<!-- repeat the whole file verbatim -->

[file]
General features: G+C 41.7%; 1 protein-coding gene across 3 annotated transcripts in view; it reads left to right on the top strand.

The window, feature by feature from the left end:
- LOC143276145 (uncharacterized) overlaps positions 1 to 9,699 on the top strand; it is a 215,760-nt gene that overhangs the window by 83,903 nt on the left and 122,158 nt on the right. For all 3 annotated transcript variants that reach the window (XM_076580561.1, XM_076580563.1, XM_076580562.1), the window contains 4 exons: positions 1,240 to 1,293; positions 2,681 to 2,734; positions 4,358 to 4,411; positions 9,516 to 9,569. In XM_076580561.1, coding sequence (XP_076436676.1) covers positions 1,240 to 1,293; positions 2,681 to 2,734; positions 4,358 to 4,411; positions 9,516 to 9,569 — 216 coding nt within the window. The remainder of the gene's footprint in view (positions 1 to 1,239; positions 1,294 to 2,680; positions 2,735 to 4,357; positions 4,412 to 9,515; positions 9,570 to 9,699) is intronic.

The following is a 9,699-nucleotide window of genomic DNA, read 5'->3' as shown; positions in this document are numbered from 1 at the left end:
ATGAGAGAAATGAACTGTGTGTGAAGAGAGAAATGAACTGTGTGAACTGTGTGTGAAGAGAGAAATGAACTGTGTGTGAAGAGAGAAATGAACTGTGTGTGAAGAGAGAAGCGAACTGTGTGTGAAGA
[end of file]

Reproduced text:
General features: G+C 41.7%; 1 protein-coding gene across 3 annotated transcripts in view; it reads left to right on the top strand.

The window, feature by feature from the left end:
- LOC143276145 (uncharacterized) overlaps positions 1 to 9,699 on the top strand; it is a 215,760-nt gene that overhangs the window by 83,903 nt on the left and 122,158 nt on the right. For all 3 annotated transcript variants that reach the window (XM_076580561.1, XM_076580563.1, XM_076580562.1), the window contains 4 exons: positions 1,240 to 1,293; positions 2,681 to 2,734; positions 4,358 to 4,411; positions 9,516 to 9,569. In XM_076580561.1, coding sequence (XP_076436676.1) covers positions 1,240 to 1,293; positions 2,681 to 2,734; positions 4,358 to 4,411; positions 9,516 to 9,569 — 216 coding nt within the window. The remainder of the gene's footprint in view (positions 1 to 1,239; positions 1,294 to 2,680; positions 2,735 to 4,357; positions 4,412 to 9,515; positions 9,570 to 9,699) is intronic.

The following is a 9,699-nucleotide window of genomic DNA, read 5'->3' as shown; positions in this document are numbered from 1 at the left end:
ATGAGAGAAATGAACTGTGTGTGAAGAGAGAAATGAACTGTGTGAACTGTGTGTGAAGAGAGAAATGAACTGTGTGTGAAGAGAGAAATGAACTGTGTGTGAAGAGAGAAGCGAACTGTGTGTGAAGA